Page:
We are grateful to art historian Juan Carlos Pereda for his assistance cataloguing this work.
One of the most enduring subjects in the history of art, the still-life has been continually re-imagined from the vanitas paintings of the Dutch Golden Age that attempt to precisely portray reality to the turn-of-the-century apples of Paul Cézanne that privilege the representation of the artist’s technique over his subject. To this illustrious tradition, Rufino Tamayo added his own distinct interpretation of the genre with his minimally rendered red watermelons. An iconic subject for the artist, watermelons appear throughout Tamayo’s oeuvre from the 1920s to the late 1980s. While his depictions of the fruit from the 1920s and 1930s illustrate an indebtedness to European vanguards, Tamayo’s mature watermelons evince an increasing experimentalism. Often depicted with an extreme economy of forms, these later fruits are shown as half circles of pink enveloped by blurred lines of white and green that teeter on the edge of turned up table tops which defy conventional perceptions of space. In these evocative works, Tamayo transforms the sedate still-life into dynamic compositions that examine painting’s inherent principles.
Tamayo’s process of reducing the watermelon to its essential components recalls Cézanne's working method. The eminent French master famously explained that he sought to “deal with nature by means of the cylinder, the sphere and the cone,” 1 a statement which Tamayo no doubt intended to invoke when he declared, “The artist must take elements from nature, not to be used in a literal manner but to be remade so that the final result is creation not imitation.” 2 Cézanne's practice of converting nature's complexity into basic geometric forms enabled him to break with what was then western art's entrenched commitment to mimesis and to develop his own revolutionary approach to representation. In Plate of Apples, for example, Cézanne divides his composition into two planes: the flat patterned ocher wall in the background and the sharply sloping triangle in the foreground meant to depict a tabletop. Precariously placed on this steeply slanting triangle of a tabletop, is a plate of apples, yet these fruits, much like the surface upon which they sit, bare only a modest resemblance to that which they are meant to represent. Composed of a patchwork of loosely woven red, orange, yellow and green brushstrokes, these apples appear more as spheres of vibrating colors illustrating volume and mass than they do recognizable fruits.
Tamayo's spare still-life Sandías translates these Cézannian tenets into a decidedly twentieth-century modernist vernacular. Four pink slices, defined only by thin outlines of deep green, and one golden-hued circle, presumably an apple or orange, balance on an excessively tilted tabletop that seems to float in a rich red abyss. In its simplification of forms, skewed perspective and suggested instability, Sandías clearly evokes the still-lifes of Cézanne. While the French predecessor was a wellspring of inspiration for the Mexican artist, as is evident from the earliest watermelon still-lifes to the later portraits of his wife Olga, which share a likeness with Cézanne's own aloof paintings of his spouse, Tamayo delved deeper into abstraction, ultimately allowing for, in his own words, “creation not imitation.”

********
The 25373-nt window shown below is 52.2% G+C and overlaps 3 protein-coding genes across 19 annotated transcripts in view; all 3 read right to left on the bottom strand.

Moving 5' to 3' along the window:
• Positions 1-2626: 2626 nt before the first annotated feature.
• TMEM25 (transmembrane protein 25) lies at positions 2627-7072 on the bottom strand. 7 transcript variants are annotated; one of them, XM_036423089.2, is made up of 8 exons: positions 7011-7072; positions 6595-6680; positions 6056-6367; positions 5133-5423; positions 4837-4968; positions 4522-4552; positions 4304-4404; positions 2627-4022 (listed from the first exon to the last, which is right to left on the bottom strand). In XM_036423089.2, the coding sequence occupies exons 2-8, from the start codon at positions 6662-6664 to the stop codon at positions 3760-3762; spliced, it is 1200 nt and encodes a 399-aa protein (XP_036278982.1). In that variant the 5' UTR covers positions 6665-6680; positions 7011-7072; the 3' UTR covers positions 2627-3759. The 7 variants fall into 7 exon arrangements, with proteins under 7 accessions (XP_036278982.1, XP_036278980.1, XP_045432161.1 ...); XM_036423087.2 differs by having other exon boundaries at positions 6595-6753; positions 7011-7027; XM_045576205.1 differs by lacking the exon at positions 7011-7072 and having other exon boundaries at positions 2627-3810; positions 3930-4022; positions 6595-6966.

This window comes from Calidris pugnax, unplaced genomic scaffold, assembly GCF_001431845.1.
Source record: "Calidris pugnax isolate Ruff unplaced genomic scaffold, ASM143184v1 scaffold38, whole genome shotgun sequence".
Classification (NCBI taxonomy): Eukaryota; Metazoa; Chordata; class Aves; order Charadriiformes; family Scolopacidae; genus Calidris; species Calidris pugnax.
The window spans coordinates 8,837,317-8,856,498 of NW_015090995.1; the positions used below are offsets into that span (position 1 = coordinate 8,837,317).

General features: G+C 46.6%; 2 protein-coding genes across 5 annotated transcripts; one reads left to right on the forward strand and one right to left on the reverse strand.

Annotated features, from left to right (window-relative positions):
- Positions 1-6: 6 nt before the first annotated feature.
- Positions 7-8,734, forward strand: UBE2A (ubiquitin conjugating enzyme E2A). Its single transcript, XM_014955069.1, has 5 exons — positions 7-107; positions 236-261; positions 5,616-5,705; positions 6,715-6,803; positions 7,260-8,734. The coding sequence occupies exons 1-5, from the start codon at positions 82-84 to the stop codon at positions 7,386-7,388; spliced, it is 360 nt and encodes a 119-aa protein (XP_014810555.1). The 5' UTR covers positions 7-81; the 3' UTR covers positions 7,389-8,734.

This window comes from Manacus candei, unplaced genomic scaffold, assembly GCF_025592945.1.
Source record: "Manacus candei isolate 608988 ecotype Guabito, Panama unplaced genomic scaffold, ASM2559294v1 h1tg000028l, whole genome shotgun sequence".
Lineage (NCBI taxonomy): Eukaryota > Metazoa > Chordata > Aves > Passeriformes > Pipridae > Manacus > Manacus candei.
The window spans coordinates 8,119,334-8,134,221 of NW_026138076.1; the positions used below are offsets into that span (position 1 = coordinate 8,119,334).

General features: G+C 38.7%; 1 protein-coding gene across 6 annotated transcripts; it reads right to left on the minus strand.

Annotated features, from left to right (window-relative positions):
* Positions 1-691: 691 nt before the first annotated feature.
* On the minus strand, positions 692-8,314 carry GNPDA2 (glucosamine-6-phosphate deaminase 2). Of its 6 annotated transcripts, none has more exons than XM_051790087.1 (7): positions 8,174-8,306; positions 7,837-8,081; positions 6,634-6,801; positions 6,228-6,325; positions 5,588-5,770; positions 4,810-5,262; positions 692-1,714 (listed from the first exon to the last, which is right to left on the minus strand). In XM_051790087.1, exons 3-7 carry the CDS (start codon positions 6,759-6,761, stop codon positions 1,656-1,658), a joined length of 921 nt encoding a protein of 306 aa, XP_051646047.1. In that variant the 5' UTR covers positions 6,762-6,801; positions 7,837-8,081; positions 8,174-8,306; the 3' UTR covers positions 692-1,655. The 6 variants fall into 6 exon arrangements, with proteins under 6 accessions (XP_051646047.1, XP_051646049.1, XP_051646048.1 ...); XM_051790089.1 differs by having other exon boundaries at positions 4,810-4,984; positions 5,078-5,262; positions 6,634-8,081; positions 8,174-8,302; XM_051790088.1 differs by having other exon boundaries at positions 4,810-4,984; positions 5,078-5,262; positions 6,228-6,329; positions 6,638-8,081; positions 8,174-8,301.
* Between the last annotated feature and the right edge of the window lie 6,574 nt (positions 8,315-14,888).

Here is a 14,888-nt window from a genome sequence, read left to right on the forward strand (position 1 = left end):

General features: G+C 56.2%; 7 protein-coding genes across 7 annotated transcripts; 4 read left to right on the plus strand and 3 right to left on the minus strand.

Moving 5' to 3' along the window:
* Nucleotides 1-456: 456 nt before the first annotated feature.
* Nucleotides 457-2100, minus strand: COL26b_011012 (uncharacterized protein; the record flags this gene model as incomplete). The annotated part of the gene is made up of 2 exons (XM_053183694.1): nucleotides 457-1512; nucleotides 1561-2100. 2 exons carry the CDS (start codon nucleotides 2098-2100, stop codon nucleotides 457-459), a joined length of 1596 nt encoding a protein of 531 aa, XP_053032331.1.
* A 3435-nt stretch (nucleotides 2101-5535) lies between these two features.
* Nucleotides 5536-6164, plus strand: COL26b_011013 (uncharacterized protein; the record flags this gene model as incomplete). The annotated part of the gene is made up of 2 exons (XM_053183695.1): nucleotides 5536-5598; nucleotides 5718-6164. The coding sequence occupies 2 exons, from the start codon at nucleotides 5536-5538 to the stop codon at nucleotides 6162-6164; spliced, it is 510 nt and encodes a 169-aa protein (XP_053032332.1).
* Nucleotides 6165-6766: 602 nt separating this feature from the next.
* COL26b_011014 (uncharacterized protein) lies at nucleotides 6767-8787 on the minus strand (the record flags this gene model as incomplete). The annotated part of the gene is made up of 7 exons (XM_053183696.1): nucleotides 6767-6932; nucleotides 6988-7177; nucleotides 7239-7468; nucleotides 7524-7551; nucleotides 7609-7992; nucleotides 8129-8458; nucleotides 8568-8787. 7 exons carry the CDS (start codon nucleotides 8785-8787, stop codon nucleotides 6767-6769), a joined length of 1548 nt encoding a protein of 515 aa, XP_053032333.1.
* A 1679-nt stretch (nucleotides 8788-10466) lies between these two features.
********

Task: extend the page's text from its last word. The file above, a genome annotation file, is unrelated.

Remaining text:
Perhaps the most singular aspect of Tamayo’s work, however, is his skillful use of color, particularly radiant reds. Exploring the possibilities of red was in fact a lifelong pursuit for Tamayo. In Sandías, Tamayo’s unsurpassed ability to extract a rich panoply of vivid tones from his signature hue is on full display. Combining shades of deep vermilion, brilliant scarlet, hot pink and dusty rose, Sandías comprises a full spectrum of luminescent reds. Exploiting the subtleties of red, Tamayo asserted, was liberating for him as an artist, "As we use an ever smaller number of colors, the wealth of possibilities grows. Pictorially speaking it is more valuable to exhaust the possibilities of a single color than to use a limitless variety of pigments." 3
While the watermelon naturally lends itself to an investigation of red, the fruit also held a personal resonance for the artist who often recalled a period from his youth spent selling sandías in Mexico City alongside his aunt with whom he lived after his parents passed away. Thus, even in paintings as formally rigorous as Sandías, Mexico finds its way into Tamayo’s art. Indeed, the country informed the core of his work, as Tamayo explained “Being Mexican nurtured me in the tradition of my land, but at the same time, I was open to
the world, both receiving from and giving to it what I could. This is my credo of the international Mexican.” 4
At once international and Mexican, personal and theoretical, figurative and abstract, lush and stark, Sandías eloquently expresses the compelling dichotomies of Tamayo’s art.
1 Paul Cézanne in a letter to Émile Bernard, 15 April 1904, as quoted in R. Friedenthal, Letters of the Great Artists – from Blake to Pollock, (London, Thames and Hudson, 1963) 180.
2 Rufino Tamayo, quoted in R. Tibol ed. Textos de Rufino Tamayo (Mexico City, Universidad Nacional Autónoma de México, 1987) 13.
3 Rufino Tamayo, quoted in O.Paz, Rufino Tamayo: Myth and Magic (New York, Solomon R. Guggenheim Foundation, 1979) 12.
4 Rufino Tamayo, quoted in R. Tibol, Textos de Rufino Tamayo, 37.